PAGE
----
The Old Duke wasn’t hugely busy whilst we were there, but we were joined temporarily by the landlady Millie, who was very funny and hugely entertaining all round, posed happily for a photo with us, and wasn’t even fazed when she saw Liam striding purposefully towards the bar in – gasp – a pair of shorts. She also kindly informed us that although she was happy to have our custom, there was no way this was the closest pub to the station, and hadn’t we seen the Duke of Wellington up on the corner?
Yep, that’s right. That strange and derelict building we had seen earlier was actually a pub, and as we looked behind the tree branches and above the broken window on the way back we could just about read the old sign that read “Duke of Wellington”. We girded our collective loins and went in.
It was only slightly less derelict inside, and by far the best thing about it was the soundtrack, which was a steady stream of Blur that someone had decided to put on. Apart from that, all the features ranged from the slightly unpleasant to the completely random: an odd smelling, sticky carpet covered half the room; there was a small table near the front with a strange selection of books positioned on it, presumably so the locals can come in and spend a quiet hour with a pint and a ten year old Patricia Cornwall novel; unnecessarily high urinals that mean that the shorter gentlemen among us would surely have to stand right back and aim in a high arc; Spurs and Celtic flags adorning the walls (surely dangerous in this part of town?); and most spectacularly of all, a motorbike parked on the dance floor in front of the small stage. Brilliant.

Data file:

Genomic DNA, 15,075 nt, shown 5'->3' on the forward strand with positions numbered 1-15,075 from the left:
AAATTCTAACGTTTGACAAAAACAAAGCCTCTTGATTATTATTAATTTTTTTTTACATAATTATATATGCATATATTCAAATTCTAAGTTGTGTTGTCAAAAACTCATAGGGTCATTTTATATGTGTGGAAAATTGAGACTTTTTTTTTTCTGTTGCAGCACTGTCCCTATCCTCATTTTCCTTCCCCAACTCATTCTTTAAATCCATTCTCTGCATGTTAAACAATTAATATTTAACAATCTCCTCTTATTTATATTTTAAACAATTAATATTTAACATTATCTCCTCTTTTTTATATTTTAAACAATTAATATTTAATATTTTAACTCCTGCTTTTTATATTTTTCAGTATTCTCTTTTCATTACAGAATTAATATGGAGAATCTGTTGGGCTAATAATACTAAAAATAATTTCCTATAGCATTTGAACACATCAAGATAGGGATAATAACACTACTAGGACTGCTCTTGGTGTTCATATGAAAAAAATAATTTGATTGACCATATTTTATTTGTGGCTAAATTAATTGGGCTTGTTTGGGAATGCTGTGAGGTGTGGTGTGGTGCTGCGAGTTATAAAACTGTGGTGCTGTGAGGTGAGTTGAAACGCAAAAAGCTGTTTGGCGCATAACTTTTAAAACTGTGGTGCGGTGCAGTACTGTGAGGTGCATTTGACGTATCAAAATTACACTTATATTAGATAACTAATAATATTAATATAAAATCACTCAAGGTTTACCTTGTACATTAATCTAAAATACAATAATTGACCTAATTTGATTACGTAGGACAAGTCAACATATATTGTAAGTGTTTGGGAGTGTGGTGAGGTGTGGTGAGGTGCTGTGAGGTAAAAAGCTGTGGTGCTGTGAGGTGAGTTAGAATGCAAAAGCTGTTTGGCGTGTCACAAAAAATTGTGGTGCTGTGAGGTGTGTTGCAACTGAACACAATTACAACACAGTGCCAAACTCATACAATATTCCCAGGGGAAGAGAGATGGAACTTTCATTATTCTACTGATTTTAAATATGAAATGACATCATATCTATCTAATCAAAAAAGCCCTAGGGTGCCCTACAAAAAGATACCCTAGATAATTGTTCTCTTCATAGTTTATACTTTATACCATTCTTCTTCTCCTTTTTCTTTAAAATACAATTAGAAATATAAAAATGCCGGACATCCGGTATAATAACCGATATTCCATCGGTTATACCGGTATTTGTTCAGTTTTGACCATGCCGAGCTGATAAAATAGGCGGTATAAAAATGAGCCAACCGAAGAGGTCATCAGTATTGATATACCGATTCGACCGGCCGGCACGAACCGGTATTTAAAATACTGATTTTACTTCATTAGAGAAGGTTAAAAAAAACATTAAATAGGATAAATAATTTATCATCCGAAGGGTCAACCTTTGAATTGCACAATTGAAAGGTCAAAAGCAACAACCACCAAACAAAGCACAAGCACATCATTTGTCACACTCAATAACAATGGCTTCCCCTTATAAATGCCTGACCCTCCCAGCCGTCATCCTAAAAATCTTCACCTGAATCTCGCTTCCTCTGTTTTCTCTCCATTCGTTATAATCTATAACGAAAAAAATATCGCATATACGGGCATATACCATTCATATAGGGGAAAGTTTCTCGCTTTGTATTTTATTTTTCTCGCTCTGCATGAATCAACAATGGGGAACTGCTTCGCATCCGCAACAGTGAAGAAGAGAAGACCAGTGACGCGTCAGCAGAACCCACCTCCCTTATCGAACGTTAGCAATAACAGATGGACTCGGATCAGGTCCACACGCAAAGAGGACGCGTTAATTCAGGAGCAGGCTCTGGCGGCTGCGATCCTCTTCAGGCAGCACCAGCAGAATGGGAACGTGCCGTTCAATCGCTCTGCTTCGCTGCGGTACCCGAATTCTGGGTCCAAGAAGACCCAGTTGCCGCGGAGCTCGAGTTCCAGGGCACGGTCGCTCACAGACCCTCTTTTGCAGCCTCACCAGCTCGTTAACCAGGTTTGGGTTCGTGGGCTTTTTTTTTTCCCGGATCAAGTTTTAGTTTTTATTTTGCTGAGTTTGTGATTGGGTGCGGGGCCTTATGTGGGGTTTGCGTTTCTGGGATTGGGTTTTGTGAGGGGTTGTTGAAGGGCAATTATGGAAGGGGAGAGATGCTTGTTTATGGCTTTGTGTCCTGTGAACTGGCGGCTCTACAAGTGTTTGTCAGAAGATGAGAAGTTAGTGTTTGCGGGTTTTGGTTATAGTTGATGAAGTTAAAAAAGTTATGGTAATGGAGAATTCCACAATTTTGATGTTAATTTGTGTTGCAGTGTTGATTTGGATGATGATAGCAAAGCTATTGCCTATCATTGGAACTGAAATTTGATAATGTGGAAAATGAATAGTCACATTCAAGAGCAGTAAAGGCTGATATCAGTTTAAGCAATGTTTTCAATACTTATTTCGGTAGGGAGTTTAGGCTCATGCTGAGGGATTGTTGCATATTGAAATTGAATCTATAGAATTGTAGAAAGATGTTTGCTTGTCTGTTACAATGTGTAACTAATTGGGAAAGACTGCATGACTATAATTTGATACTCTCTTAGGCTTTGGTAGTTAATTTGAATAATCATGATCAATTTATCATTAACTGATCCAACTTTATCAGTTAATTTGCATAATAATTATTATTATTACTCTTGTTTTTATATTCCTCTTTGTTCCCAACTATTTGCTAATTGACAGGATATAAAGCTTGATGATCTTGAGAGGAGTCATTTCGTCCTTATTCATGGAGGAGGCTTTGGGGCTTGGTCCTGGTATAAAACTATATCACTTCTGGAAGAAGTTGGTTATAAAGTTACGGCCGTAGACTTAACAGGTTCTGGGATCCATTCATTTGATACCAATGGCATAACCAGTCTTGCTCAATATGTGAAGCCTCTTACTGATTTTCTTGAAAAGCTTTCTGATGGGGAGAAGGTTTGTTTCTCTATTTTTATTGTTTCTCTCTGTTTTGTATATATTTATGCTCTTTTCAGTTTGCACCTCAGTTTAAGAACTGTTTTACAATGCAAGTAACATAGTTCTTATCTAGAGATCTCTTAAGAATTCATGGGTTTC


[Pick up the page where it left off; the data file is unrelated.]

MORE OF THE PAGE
The Little Driver (Bow Road) 3 x Harvey’s Bitter, 1 x bt Bulmer’s £8.90
Time was marching on, and so must we. It always throws a spanner in to the works making a mistake and therefore doubling up on pubs at one station, so it was relief to find that The Little Driver would have been incredibly difficult to miss, even for us.
This was a Victorian type Station pub that had clearly been dragged kicking and screaming into the 21st Century, and the result was actually not too bad. It had been given a fresh lick of paint, and it looked like the bar had been opened out and smartened up into something, if not actually gastropub, then definitely teetering on the cusp of serving jus instead of gravy. They had a couple of ales on, and the Harvey’s was nice and fresh, and the round would probably have been fairly cheap, but for the inclusion of a Bulmer’s – although to be fair to Liam, he was playing catch up.
There were chandeliers around the room and a big central bar, but the jewel in the crown for this place is probably the beer garden out back – large, nicely set out and welcoming. Alas, our time here was already done though, and we moved on towards the final stages of our day out, passing ex-locals outside the pub as we went, muttering under their breath about when this was a proper pub, where they could relax in comfortable, grubby surroundings and indulge in their favourite pastimes – “ten pints and a fight: a great British night!”. How times have changed in East London.